With the more stringent recycling targets on the way in the EU, its become increasingly important to improve the 25% recycling rate for plastics. To help address the issue LyondellBasell, has teamed up with SUEZ to develop a facility to produce a varity of virgin quality recycled polymers.
Formed back in 2014 through deal between Dutch plastics and chemicals firm, LyondellBasell and French environmental services giant, SUEZ, Quality Circular Polymers (QCP) is a 50/50 joint venture between the two firm. Strategically located near Maastricht in the Netherlands the firms new facility is currently ramping up production of polypropylene (PP) and high-density polyethylene (HDPE) per year. The company manufactures two grades of HDPE and eight grades of PP copolymer.
The aim is to recycle 35,000 tonnes in 2018 and 50,000 tonnes by 2020. Under the the terms of the JV agreement LyondellBasell markets QCP’s materials and SUEZ is responsible for securing the feedstock for the plant.
“Partnering with SUEZ allows us to contribute to the circular economy in a way that no plastics company has before,” explains LyondellBasell CEO Bob Patel. “For several years, we have seen increased demand for recycled and reused plastics, especially in Europe. With QCP, we have combined our respective expertise with SUEZ to create an innovative system that can be scaled as the circular economy grows.”
SUEZ CEO Jean-Louis Chaussade adds that plastics recycling is also a key market for SUEZ, which operates nine dedicated facilities in Europe. In 2017, SUEZ processed 400,000 tonnes of plastic waste and produced 150,000 tonnes of new plastic resources. The company has set an objective of increasing its processing capacity by 50% to 600,000 tonnes in 2020.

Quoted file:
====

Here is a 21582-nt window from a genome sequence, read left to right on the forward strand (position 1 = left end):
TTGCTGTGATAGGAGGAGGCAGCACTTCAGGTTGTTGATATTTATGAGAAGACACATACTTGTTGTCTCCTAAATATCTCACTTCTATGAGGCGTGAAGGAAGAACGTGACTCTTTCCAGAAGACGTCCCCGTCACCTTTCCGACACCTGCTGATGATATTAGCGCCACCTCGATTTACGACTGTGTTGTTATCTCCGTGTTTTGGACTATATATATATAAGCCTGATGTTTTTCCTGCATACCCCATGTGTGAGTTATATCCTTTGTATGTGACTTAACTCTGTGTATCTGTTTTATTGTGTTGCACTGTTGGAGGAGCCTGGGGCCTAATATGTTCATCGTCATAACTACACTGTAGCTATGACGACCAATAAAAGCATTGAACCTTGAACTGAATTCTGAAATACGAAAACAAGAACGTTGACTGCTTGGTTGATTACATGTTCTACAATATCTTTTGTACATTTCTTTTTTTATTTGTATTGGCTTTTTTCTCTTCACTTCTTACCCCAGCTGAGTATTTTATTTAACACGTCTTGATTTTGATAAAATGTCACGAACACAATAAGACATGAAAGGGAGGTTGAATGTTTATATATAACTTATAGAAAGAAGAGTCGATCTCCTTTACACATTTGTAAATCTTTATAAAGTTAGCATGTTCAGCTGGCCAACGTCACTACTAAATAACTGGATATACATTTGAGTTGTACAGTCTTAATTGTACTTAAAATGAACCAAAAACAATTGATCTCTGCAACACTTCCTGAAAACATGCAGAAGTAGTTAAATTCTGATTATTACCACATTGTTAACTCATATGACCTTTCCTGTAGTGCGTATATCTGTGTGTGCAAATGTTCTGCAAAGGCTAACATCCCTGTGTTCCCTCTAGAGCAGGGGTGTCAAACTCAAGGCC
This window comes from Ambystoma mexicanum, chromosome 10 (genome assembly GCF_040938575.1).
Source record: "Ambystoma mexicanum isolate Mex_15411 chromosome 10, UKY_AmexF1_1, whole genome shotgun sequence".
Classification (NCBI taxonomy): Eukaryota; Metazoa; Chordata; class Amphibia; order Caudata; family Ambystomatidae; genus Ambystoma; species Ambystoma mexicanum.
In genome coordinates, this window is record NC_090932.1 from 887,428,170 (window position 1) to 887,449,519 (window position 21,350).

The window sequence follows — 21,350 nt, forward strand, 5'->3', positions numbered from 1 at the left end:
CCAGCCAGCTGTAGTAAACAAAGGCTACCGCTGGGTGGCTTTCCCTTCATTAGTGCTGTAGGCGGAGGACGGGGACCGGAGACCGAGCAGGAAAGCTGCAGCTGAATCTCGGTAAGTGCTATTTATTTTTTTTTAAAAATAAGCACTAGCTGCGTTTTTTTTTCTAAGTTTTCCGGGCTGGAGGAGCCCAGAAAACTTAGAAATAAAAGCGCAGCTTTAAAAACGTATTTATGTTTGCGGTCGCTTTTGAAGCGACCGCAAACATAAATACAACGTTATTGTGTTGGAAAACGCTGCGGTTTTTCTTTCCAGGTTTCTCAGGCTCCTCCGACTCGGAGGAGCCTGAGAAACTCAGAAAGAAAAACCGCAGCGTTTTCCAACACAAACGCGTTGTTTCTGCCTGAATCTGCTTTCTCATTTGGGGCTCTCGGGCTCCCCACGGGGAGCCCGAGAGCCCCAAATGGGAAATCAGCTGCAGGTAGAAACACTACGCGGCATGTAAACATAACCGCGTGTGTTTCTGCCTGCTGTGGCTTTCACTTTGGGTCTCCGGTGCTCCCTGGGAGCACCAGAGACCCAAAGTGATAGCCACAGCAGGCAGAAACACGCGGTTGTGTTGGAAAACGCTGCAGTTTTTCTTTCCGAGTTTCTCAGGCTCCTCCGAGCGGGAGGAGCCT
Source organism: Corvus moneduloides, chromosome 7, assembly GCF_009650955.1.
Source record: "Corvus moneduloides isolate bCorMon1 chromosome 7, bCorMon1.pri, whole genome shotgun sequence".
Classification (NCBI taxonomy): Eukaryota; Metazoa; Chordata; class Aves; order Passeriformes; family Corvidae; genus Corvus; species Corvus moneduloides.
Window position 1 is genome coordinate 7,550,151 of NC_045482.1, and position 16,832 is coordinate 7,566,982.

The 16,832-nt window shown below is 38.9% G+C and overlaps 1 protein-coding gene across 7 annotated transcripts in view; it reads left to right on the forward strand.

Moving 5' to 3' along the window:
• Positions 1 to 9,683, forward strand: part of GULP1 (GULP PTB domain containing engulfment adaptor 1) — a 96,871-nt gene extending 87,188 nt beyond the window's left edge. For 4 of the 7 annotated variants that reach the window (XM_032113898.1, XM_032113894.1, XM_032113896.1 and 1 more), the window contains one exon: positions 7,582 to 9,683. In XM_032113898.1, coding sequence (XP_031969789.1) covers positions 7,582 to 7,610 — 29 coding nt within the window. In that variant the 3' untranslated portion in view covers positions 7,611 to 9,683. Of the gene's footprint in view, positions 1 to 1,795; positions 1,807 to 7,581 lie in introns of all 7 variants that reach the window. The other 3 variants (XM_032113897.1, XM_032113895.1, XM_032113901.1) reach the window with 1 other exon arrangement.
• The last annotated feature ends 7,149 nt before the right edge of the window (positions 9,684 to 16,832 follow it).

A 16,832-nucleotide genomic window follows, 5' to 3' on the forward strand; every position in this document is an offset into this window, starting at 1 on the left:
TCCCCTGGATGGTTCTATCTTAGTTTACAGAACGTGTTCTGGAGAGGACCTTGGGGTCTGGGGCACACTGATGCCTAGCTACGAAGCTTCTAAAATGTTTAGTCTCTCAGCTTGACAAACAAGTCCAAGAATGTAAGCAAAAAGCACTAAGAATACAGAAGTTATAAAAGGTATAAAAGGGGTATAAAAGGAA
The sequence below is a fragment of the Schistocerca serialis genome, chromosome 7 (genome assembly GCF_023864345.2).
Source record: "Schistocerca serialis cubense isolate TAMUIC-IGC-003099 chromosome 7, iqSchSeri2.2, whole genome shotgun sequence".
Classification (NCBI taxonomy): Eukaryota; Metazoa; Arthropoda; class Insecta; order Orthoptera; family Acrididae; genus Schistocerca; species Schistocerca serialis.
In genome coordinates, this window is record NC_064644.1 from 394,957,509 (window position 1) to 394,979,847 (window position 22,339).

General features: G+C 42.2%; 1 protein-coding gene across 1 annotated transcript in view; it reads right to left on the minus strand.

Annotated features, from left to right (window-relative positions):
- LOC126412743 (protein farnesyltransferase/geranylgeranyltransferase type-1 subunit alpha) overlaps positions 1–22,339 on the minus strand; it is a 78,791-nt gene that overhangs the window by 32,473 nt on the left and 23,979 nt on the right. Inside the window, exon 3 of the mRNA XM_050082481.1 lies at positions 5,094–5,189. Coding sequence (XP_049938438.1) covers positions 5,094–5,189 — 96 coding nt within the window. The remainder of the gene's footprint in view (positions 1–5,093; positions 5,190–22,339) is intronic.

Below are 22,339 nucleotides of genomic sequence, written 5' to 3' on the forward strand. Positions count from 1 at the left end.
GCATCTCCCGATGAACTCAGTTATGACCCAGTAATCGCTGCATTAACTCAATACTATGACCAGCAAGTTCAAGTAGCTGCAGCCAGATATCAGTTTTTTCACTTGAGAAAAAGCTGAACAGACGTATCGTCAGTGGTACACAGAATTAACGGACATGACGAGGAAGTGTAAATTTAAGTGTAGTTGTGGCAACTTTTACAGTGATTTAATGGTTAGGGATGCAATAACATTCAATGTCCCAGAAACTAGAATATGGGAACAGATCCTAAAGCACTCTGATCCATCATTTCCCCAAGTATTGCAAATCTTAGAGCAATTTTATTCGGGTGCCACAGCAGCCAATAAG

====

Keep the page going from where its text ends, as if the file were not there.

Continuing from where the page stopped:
“The circular economy will increasingly develop into a critical part of the plastic value chain. Moving forward, we will bear in mind the economics of operating our businesses must be balanced with environmental awareness,” he says. “As we move towards becoming value players in the circular economy, we will continue to seek opportunities for future growth.”
“In Europe, only 7% of the 50 Mio annual tonnage used is recycled polymer, and 93% is stillvirgin materials coming from fossil fuels,” Boursier notes. “Together with LyondellBasell, we aim to speed up the use of circular polymers and industrial manufacturers to reach their environmental targets. This partnership represents a new step in SUEZ plastics strategy in Europe, and it will help to reach our objective to process 600,000 tons of plastic waste in 2020.”
To enable it to produce materials of virgin-like quality, QCP selected three key technology providers for the engineering and construction phase. B+B Anlagenbau supplied all the equipment for the preparation of the incoming bales of post consumer plastic waste, through to the sorted clean flakes. KraussMaffei Berstorff will supplied the extruders that transform the polymer flakes into high quality polypropylene and polyethylene compounds. AZO connects the material flows by providing all material handling and transport systems enabling an automated logistic process.
At the time of the selection Huub Meessen, CEO of QCP said: “Apart from B+B, which has a long track record in the circular polymer industry, it is good to see that leading players from the virgin polymer industry, like KraussMaffei Berstorff and AZO are very determined to step into the world of sustainable polymers.”
Marc Houtermans, COO of QCP, adds: “This partnership will combine the best of both worlds: new technology from the upcoming circular polymer industry with proven technology and extensive experience from the traditional compounding industry.”
Achim Ebel, Managing Director of B+B Anlagenbau, one of the major equipment suppliers for the project concludes: “This plant will enable QCP to produce high quality flakes with state-of-the-art grinding, hot washing and (colour) sorting technology.”